1. Welcome Hearth.com Guests and Visitors - Please enjoy our forums!
    Hearth.com GOLD Sponsors who help bring the site content to you:
    Hearthstone Soapstone and Cast-Iron stoves( Wood, Gas or Pellet Stoves and Inserts)
    Caluwe - Passion for Fire and Water ( Pellet and Wood Hydronic and Space Heating)

DYI grilling planks

Post in 'DIY and General non-hearth advice' started by Archie, Dec 6, 2012.

  1. Archie

    Archie Member

    Joined:
    Jul 31, 2009
    Messages:
    228
    Loc:
    Northern Virginia
    About a month or two ago, I got some free cherry wood logs on craigslist. The tree had been recently cut according to the owner, and not dead at the time. Many of the logs are in the 6-8" diameter range, so I got the idea I would try to make some DYI grilling planks. I don't have a bandsaw so I used my Saws-all (reciprocating saw) to make some 90 degree cross cuts on a log about 6 inches diameter. Thickness of the planks is around 1/2 inch. So far so good. But now, just a few days later, almost every one of the planks is cracking, from the outside in, and some almost all the way to the center of the plank. And by cracks, I mean all the way through. See pic for sample.

    Anyone ever tried this and had success? I was wondering if cutting on an angle would help. Or maybe let the log season in log form before cutting? cherry plank1.jpg Or am I on a fool's errand?

    Helpful Sponsor Ads!





  2. midwestcoast

    midwestcoast Minister of Fire

    Joined:
    Oct 9, 2009
    Messages:
    1,625
    Loc:
    NW Indiana
    Never tried it, but that is a very tough cut to keep from cracking. I'd suggest cutting in bigger chunks, like 6 inches long? and drying them slowly in a controlled manner. Once completely dried then cut into slices. 1/2" is probably still pushing it.
  3. fishingpol

    fishingpol Minister of Fire

    Joined:
    Jul 13, 2010
    Messages:
    2,052
    Loc:
    Merrimack Valley, MA
    Internal stresses in the wood combined with quick drying will cause cracking. Seasoning will help it. How about finding the straightest pieces about 12 inches long and carefully splitting it down the length with a hatchet in a flat sawn manner to give you the planks. 1" thickness would be nice. You will get checking, but it may be on the end grains and not across.

    I can see a pork loin grilling away on a cherry plank. You got me thinking now, but it is too dark to pick the stacks tonight for a likely candidate to meet the hatchet.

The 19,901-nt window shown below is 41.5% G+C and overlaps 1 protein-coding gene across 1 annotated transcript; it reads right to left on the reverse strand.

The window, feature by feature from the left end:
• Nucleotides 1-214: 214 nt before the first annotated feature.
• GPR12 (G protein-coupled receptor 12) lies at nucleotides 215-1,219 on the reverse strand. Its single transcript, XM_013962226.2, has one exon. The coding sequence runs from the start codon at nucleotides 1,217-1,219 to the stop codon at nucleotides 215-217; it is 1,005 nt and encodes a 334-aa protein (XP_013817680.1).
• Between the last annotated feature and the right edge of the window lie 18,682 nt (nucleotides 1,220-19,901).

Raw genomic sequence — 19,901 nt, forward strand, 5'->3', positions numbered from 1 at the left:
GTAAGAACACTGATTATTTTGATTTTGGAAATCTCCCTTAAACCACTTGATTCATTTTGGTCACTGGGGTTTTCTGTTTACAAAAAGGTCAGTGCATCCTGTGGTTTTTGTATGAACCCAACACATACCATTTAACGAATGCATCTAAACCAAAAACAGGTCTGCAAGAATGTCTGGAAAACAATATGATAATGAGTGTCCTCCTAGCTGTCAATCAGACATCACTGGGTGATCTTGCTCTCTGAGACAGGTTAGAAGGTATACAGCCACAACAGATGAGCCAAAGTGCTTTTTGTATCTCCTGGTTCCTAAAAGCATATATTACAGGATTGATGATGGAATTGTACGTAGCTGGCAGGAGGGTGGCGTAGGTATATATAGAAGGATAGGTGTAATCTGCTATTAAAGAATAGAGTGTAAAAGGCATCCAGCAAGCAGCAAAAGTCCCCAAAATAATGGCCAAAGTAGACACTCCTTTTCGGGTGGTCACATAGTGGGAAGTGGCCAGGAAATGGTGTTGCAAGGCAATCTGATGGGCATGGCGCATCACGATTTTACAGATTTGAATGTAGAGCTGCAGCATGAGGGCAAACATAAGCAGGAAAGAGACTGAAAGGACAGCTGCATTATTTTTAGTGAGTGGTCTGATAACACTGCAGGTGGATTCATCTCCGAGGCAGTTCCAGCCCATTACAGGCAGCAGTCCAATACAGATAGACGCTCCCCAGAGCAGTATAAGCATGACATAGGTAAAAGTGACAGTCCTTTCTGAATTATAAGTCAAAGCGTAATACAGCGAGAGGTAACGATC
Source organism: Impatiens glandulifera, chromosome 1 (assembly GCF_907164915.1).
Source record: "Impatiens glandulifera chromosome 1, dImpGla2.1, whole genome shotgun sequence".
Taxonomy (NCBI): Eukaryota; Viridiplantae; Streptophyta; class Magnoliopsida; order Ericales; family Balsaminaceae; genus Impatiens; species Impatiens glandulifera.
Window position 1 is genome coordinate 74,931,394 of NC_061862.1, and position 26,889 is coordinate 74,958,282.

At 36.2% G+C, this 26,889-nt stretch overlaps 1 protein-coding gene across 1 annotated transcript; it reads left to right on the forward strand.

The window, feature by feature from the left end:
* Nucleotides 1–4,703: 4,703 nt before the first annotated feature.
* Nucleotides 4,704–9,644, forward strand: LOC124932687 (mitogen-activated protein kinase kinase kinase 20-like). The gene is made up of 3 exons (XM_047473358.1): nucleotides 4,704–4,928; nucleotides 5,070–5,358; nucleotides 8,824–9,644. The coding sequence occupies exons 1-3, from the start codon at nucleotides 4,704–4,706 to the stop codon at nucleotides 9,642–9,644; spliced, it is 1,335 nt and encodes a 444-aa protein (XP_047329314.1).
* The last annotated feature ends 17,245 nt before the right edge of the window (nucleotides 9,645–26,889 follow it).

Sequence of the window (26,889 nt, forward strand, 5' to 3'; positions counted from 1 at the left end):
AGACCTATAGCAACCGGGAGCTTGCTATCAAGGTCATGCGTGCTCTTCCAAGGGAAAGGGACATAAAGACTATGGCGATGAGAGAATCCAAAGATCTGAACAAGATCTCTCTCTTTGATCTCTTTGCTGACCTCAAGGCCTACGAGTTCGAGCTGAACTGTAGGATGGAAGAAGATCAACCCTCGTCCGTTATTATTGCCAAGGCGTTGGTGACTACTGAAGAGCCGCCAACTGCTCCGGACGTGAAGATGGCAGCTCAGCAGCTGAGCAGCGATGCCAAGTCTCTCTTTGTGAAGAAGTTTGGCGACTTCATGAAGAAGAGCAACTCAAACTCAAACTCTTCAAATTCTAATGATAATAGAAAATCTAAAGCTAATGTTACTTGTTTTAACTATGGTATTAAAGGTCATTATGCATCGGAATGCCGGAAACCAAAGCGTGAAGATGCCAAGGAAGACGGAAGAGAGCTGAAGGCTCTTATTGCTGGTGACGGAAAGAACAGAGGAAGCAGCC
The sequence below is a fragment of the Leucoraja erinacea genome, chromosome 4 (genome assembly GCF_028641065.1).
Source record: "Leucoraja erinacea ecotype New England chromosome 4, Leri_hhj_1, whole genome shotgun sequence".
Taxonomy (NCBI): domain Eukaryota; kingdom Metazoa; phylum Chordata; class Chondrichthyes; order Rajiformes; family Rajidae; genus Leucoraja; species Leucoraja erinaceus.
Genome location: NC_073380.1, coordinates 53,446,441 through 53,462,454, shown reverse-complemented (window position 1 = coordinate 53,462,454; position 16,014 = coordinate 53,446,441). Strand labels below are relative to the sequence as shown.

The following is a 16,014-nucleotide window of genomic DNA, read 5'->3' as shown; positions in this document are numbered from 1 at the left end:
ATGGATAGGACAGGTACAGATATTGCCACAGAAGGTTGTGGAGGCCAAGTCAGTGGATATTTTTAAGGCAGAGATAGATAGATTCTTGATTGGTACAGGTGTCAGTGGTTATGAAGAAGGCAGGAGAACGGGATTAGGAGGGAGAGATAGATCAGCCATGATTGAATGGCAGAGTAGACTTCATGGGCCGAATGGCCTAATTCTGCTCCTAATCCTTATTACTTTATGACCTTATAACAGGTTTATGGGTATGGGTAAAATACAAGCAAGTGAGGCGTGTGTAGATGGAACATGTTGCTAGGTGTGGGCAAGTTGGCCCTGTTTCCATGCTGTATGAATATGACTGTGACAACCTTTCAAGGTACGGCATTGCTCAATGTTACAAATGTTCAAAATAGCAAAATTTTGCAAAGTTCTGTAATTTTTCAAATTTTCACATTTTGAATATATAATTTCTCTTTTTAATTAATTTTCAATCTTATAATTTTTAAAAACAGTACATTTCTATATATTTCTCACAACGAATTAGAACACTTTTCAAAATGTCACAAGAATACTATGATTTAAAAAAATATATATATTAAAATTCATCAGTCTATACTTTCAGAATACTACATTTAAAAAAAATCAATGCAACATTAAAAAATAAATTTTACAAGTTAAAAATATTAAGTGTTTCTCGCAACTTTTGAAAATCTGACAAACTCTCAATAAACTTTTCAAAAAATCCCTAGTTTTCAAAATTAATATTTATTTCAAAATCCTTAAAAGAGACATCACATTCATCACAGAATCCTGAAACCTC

Thistle, DAKSY and midwestcoast like this.
  4. Archie

    Archie Member

    Joined:
    Jul 31, 2009
    Messages:
    228
    Loc:
    Northern Virginia
    I'm going to try that. I've also been drying these planks in the wood stove room. Probably too much drying too fast.
  5. Archie

    Archie Member

    Joined:
    Jul 31, 2009
    Messages:
    228
    Loc:
    Northern Virginia
    Most planks I see look like they're cut this way (long-ways), so I bet there is something to that. Hatchet sounds challenging, but I'll noodle on it. I think I am drying these too quickly, but I have some nice pieces and I'll keep those for some more experimentation.
  6. xman23

    xman23 Minister of Fire

    Joined:
    Oct 7, 2008
    Messages:
    774
    Loc:
    Lackawaxen PA
    Archie, What is a grilling plank, and how do you use it?
  7. midwestcoast

    midwestcoast Minister of Fire

    Joined:
    Oct 9, 2009
    Messages:
    1,625
    Loc:
    NW Indiana
    Yeah I think cross-cuts are always going to crack more. You don't have a bandsaw, but how about noodling into a block around 6" wide for drying with 2 straight sides & then run through a table saw with the straight edge along the fence. 2 passes on a table saw should get through 6-6 1/2".
  8. Dune

    Dune Minister of Fire

    Joined:
    Jan 14, 2008
    Messages:
    2,783
    Loc:
    Commonwealth Of Massachussetts
    ScotO and fishingpol like this.
  9. Archie

    Archie Member

    Joined:
    Jul 31, 2009
    Messages:
    228
    Loc:
    Northern Virginia
    Planks of wood about 1/2 inch thick or so and large enough to place a piece of meat on. Cedar, apple, cherry and others are popular; they give the meat enhanced flavor based on the type of wood you use. You're supposed to thoroughly soak the plank in water first, then place the plank on the grill, wait a while, then flip the plank over and put the meat on the hot side for grilling. A google search provides lots of info. When I googled DIY planks, all I could find was suggestions to go to the lumber yard and then cut your own from there; couldn't find anything on making them straight from the log form.
  10. Archie

    Archie Member

    Joined:
    Jul 31, 2009
    Messages:
    228
    Loc:
    Northern Virginia
    No table saw either, and using a chainsaw doesn't seem appealing due to getting bar/chain oil on the wood potentially. I did try my miter saw, trying to keep a straight cut as I made my way around the log, but that turned out poorly.
  11. Archie

    Archie Member

    Joined:
    Jul 31, 2009
    Messages:
    228
    Loc:
    Northern Virginia
  12. firefighterjake

    firefighterjake Minister of Fire

    Joined:
    Jul 22, 2008
    Messages:
    15,058
    Loc:
    Unity/Bangor, Maine
    Random thoughts . . .

    I would try to dry it more slowly . . . maybe put it in a garage or basement for a slower drying rate?

    Thinking that if this is just for cooking purposes . . . as long as it holds together will this crack make that much of a difference?

    Add an eye, a couple of multi colored ghosts and we've got the start of a Woodsman Pac-Man game.
  13. Adios Pantalones

    Adios Pantalones Minister of Fire

    Joined:
    May 20, 2008
    Messages:
    6,407
    Loc:
    S.NH- Mass's smoking section
    Dry well first, then cut. It should take a couple years I'd think.
  14. woodgeek

    woodgeek Minister of Fire

    Joined:
    Jan 27, 2008
    Messages:
    2,586
    Loc:
    SE PA
  15. Jags

    Jags Moderate Moderator Staff Member

    Joined:
    Aug 2, 2006
    Messages:
    14,856
    Loc:
    Northern IL